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Finding the Perfect Company


The perfect company - it's the holy grail of the investment world. The company that will make its initial investment hundreds of times over. It's what everyone shoots for. To have bought Microsoft when it first went public... It's how fortunes are made. What does make "the perfect company"?

The search for the perfect company is not the pursuit of day-traders or market insiders. They're looking for quick and dirty returns. High speed, high risk, high stress. No, the perfect company is more along the lines of what an individual investor - like you or I - would look for. I don't want to have to have my hand on my mouse until the closing bell just to make sure I don't lose my shirt. I want to buy a position in a company and know that regardless of what happens today or tomorrow, eight months from now, my portfolio will be worth more than today. I'm not talking about a laissez-faire approach to investing - far from it. What I'm talking about does take a time investment as well, in research, understanding the ins and outs of a company, but one that will be paid off in spades.

That's an approach that I've taken seriously (guess what, we're talking about money here), and that I feel makes the market less of a gamble. It's also a mantra that has gotten me yields in the double digits over the Dow to date in a markedly tough year.

So, you may be asking, "What is the perfect company? What traits should it have?"

One of the most important things - in my opinion - about investing in a company is the feeling that you're a partner. It's essential to know the company inside and out. Be aware of all their products, as well as all of their numbers. Above all, you should be excited in the company you're investing in. If not, what's the point? Your gut is an important part of investing. If you're portfolio doesn't get you going, you might as well be gambling in Vegas. At least you'd get comped.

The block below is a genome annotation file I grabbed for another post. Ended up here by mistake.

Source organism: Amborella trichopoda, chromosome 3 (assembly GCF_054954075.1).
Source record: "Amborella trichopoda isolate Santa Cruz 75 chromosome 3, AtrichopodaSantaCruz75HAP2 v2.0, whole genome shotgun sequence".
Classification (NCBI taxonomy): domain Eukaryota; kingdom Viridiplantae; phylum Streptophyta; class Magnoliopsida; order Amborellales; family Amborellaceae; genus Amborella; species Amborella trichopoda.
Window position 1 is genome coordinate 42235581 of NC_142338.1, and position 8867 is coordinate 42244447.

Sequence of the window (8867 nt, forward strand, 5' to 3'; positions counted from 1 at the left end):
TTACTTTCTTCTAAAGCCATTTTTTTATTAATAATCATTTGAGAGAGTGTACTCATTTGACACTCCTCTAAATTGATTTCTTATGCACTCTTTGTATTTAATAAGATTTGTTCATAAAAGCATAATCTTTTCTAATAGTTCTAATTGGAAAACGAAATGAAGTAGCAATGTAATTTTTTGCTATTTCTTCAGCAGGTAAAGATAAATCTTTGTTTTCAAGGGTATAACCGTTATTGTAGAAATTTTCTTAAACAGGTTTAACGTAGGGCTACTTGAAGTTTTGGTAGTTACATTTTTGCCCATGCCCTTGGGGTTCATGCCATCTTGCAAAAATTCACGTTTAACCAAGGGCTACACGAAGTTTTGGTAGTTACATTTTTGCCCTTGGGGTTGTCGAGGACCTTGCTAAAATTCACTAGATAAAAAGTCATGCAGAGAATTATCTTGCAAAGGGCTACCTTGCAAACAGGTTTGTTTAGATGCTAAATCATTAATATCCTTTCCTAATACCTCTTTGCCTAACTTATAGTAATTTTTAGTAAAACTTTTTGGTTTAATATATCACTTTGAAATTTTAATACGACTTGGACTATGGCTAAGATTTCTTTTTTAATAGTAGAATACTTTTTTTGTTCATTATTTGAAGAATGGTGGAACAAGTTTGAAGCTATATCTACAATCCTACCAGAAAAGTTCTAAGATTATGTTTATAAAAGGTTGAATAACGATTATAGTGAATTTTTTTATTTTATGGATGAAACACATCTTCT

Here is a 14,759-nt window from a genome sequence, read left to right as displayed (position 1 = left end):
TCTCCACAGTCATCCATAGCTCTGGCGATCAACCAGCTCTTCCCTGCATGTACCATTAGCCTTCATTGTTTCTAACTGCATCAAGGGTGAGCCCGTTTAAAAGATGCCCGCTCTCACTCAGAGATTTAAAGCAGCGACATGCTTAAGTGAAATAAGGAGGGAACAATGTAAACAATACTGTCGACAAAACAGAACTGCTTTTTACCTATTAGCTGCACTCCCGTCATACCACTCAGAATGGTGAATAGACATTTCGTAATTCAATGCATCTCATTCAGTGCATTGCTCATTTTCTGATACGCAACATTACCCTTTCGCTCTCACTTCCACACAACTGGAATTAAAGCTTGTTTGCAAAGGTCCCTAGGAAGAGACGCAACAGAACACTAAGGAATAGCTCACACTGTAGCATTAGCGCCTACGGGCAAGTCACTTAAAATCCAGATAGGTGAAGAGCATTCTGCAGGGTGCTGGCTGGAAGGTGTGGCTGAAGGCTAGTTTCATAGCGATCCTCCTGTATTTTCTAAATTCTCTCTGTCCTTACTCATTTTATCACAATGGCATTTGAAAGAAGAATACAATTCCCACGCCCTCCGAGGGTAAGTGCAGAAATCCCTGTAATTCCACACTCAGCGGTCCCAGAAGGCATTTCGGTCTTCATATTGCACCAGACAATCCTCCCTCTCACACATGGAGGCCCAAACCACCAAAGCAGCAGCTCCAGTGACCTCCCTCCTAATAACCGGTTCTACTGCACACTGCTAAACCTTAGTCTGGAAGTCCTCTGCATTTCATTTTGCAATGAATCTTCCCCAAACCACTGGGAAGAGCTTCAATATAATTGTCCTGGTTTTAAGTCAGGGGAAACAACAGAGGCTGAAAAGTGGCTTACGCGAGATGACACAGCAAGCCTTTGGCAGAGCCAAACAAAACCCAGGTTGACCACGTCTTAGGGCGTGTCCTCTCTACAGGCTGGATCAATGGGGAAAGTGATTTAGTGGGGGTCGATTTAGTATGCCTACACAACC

In the perfect company, fundamentals are, well, fundamental. It's so important to familiarize yourself with the annual and quarterly reports (the 10-K is your friend) and listen to quarterly conference calls (both can be done online, very easily. Check out the company's investor relations site to learn more). Remember, you're not banking on market psychology, you're focusing on profits. No matter what happens to a company, if they've got juicy profits, their share price WILL go up. There's no two ways about it. Make sure that the company is making money and you will be too.

Emotion has a natural part in this. If you're loving a company, it can be expected that you'll be blinded by that fact when it comes time to sell. One remedy for this is defining a reasonable sell point before you even buy. All too often people watch their positions go up past their expectations only to see them fall back down below what they bought for. Have a look at analyst estimates as well as other factors (after following the market for a little while, it becomes sort of instinctual) to try and determine a price to sell at no matter what. Just as importantly, don't forget to reevaluate frequently. Things change, you don't want to miss out on huge gains or look toward a share price the stock will never get to. News and economic factors will influence things, change you're estimates appropriately.

Just as you should reevaluate your sell point for a stock, you should often reevaluate your position in the company itself. While a company may have been exciting and ideal for you when you purchased their stock, things change. Maybe the product line you though would take off didn't. Maybe their visionary CEO retired. Maybe something just doesn't feel right. Ambivalence has no place in this game.

Don't be afraid to speak your mind on the company's business, either. You're an owner, however small, and have an obligation to protect your investment. While you might not have the same clout or voting ability as an institutional investor, or anyone who measures their equity in percentages of the company, but sometimes, making your points known makes all the difference. Lobby to those powerful holders of the company as well as other individual investors. (We'll have more on making your piece heard in an upcoming issue).

If you want to try your hand at speculative, technical trading, this isn't the method for you. If, however, you want to shoot for a combination of excitement and profit, you may want to look into this a bit. It's worked for me. If you're a seasoned investor, or a newbie willing to learn (through methods that don't require money initially) you may find this to be a particularly rewarding idea.

Jonas Elmerraji is the founder and editor of growFolio, the world's first free online investment and business magazine. Issues are available online at http://www.growfolio.com


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